Thousand Cankers Disease Complex: A Forest Health Issue that Threatens Juglans Species across the U.S.
A review of research relating to Thousand Cankers Disease (TCD) complex, in which of a fungus (Geosmithia morbida) is vectored by the walnut twig beetle (WTB, Pityophthorus juglandis). The disease causes mortality primarily of eastern black walnut (Juglans nigra), although other walnut and wingnut (Pterocarya) species are also susceptible. Trees infected with TCD exhibit drought-like symptoms, making field detection difficult without molecular and/or morphological methods. The recently sequenced G. morbida genome will provide valuable research tools focused on understanding gene interactions between organisms involved in TCD and mechanisms of pathogenicity. With no chemical treatments available, quarantine and sanitation are preeminent options for slowing the spread of TCD, although biological control agents have been discovered. High levels of black walnut mortality due to TCD will have far-reaching implications for both eastern and western states.
Citation: Daniels, D.A., Nix, K.A., Wadl, P.A., Vito, L.M., Wiggins, G.J., Windham, M.T., Ownley, B.H., Lambdin, P.L., Grant, J.F., Merten, P., Klingeman, W.E., and Hadziabdic, D. 2016. Thousand Cankers Disease Complex: A Forest Health Issue that Threatens Juglans Species across the U.S. Forests 7(11): 260. doi:10.3390/f7110260.
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To the vector go the spoils: Identifying fungal pathogens associated with walnut twig beetle, a vector of Thousand Cankers Disease complex
Dixie Daniels, Robert Lord, Phillip A. Wadl, Katheryne A. Nix, Lisa M. Vito, Paul R. Merten, Mark T. Windham, Paris L. Lambdin, Jerome F. Grant, Gregory J. Wiggins, and Denita Hadziabdic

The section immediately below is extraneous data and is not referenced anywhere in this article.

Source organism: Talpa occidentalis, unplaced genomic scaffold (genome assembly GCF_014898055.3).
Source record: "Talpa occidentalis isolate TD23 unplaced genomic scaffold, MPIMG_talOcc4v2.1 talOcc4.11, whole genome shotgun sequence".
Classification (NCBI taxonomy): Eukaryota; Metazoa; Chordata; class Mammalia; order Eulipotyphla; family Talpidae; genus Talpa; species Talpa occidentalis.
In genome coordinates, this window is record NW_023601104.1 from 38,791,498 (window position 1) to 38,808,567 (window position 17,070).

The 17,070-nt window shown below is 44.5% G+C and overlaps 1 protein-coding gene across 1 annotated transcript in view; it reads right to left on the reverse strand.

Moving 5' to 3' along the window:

The fungus, Geosmithia morbida, vectored by the walnut twig beetle (WTB), Pityophthorus juglandis, causes mortality in black walnut (Juglans nigra) known as Thousand Cankers Disease (TCD). Infected trees exhibit symptoms similar to drought, making disease identification difficult. Early detection and confirmation of the pathogen is feasible using molecular markers. In 2010, TCD was discovered in Tennessee and has since been detected in four more eastern U.S. states within the native range of black walnut. Our objective was to identify fungal pathogens associated with WTB infestation of black walnut in Tennessee. A total of 180 WTB were collected from two symptomatic trees in Knoxville, TN. WTB were separated by sex, then divided into 3 treatment groups (decapitation, washing, or direct plating), and placed onto an antibiotic amended medium. After a week, fungal isolates were identified based on morphology and confirmed by sequencing ITS1 and ITS4 regions. Additionally, microsatellite loci were used to detect the presence of G. morbida. Statistically significant associations between pathogen presence and direct plating method (P=0.026), and between male WTB and G. morbida (P=0.044) were determined. Although four species of Fusarium, including F. solani, were isolated from both female and male WTB, the findings were not significant with respect to sex. It is vitally important to fully understand TCD complex and the role of secondary pathogens in TCD pathogenicity.